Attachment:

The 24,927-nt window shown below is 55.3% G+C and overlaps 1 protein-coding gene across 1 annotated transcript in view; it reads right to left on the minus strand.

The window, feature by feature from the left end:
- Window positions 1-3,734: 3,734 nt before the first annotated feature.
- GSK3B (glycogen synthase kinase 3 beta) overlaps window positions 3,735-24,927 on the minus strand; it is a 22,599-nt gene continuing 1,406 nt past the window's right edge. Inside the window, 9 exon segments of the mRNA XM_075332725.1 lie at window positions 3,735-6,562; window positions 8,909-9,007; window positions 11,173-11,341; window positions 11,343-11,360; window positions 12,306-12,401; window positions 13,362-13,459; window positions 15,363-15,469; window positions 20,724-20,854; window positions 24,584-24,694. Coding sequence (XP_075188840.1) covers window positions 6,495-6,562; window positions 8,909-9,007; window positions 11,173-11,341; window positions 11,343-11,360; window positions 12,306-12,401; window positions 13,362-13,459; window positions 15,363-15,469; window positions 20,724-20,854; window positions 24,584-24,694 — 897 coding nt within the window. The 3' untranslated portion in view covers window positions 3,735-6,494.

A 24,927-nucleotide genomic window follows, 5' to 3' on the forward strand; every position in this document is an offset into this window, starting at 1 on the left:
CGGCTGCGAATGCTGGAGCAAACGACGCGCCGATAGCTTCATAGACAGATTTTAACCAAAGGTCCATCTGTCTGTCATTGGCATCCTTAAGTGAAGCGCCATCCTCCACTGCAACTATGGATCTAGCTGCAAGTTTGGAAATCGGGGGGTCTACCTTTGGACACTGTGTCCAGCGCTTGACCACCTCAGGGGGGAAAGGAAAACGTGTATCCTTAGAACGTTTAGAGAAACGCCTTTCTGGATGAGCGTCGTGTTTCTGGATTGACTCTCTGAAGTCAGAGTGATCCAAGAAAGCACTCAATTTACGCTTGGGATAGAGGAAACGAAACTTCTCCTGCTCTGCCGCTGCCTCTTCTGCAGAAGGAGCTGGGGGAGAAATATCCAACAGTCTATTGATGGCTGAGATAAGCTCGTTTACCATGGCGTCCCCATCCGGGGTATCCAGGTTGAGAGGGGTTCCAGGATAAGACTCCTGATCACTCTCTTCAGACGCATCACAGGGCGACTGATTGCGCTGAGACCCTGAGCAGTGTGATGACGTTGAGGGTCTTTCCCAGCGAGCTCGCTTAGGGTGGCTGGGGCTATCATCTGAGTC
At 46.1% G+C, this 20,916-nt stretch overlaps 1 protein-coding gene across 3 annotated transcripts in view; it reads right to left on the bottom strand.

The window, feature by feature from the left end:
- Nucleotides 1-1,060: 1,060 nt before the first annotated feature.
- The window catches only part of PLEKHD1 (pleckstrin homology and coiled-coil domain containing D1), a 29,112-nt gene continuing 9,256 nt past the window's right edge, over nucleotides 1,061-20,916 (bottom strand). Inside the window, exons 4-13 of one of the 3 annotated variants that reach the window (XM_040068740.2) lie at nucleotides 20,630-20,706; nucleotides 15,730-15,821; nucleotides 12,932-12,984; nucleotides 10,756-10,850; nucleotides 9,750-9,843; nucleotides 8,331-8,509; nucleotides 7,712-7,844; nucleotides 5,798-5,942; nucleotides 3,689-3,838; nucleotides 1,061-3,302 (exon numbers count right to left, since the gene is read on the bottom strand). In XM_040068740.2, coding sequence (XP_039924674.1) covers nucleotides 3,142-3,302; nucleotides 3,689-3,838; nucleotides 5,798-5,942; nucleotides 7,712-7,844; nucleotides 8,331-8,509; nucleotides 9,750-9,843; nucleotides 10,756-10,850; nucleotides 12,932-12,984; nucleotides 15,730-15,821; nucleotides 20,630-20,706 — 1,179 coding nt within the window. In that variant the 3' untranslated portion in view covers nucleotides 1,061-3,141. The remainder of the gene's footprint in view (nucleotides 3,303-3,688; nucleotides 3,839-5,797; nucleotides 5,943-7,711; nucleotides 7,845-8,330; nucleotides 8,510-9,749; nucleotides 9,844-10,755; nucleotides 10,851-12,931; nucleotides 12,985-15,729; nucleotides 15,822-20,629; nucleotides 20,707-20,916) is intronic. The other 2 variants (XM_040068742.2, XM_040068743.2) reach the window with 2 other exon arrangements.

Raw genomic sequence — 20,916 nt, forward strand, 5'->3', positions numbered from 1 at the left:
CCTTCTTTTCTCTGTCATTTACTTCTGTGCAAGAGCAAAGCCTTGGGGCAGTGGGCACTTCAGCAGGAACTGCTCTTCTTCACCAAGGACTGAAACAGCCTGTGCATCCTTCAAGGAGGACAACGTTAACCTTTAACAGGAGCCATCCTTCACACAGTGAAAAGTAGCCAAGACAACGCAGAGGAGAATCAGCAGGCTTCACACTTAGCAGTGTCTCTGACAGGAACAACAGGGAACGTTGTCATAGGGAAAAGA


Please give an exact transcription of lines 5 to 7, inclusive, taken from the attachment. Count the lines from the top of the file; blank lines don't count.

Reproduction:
A 24,927-nucleotide genomic window follows, 5' to 3' on the forward strand; every position in this document is an offset into this window, starting at 1 on the left:
CGGCTGCGAATGCTGGAGCAAACGACGCGCCGATAGCTTCATAGACAGATTTTAACCAAAGGTCCATCTGTCTGTCATTGGCATCCTTAAGTGAAGCGCCATCCTCCACTGCAACTATGGATCTAGCTGCAAGTTTGGAAATCGGGGGGTCTACCTTTGGACACTGTGTCCAGCGCTTGACCACCTCAGGGGGGAAAGGAAAACGTGTATCCTTAGAACGTTTAGAGAAACGCCTTTCTGGATGAGCGTCGTGTTTCTGGATTGACTCTCTGAAGTCAGAGTGATCCAAGAAAGCACTCAATTTACGCTTGGGATAGAGGAAACGAAACTTCTCCTGCTCTGCCGCTGCCTCTTCTGCAGAAGGAGCTGGGGGAGAAATATCCAACAGTCTATTGATGGCTGAGATAAGCTCGTTTACCATGGCGTCCCCATCCGGGGTATCCAGGTTGAGAGGGGTTCCAGGATAAGACTCCTGATCACTCTCTTCAGACGCATCACAGGGCGACTGATTGCGCTGAGACCCTGAGCAGTGTGATGACGTTGAGGGTCTTTCCCAGCGAGCTCGCTTAGGGTGGCTGGGGCTATCATCTGAGTC
At 46.1% G+C, this 20,916-nt stretch overlaps 1 protein-coding gene across 3 annotated transcripts in view; it reads right to left on the bottom strand.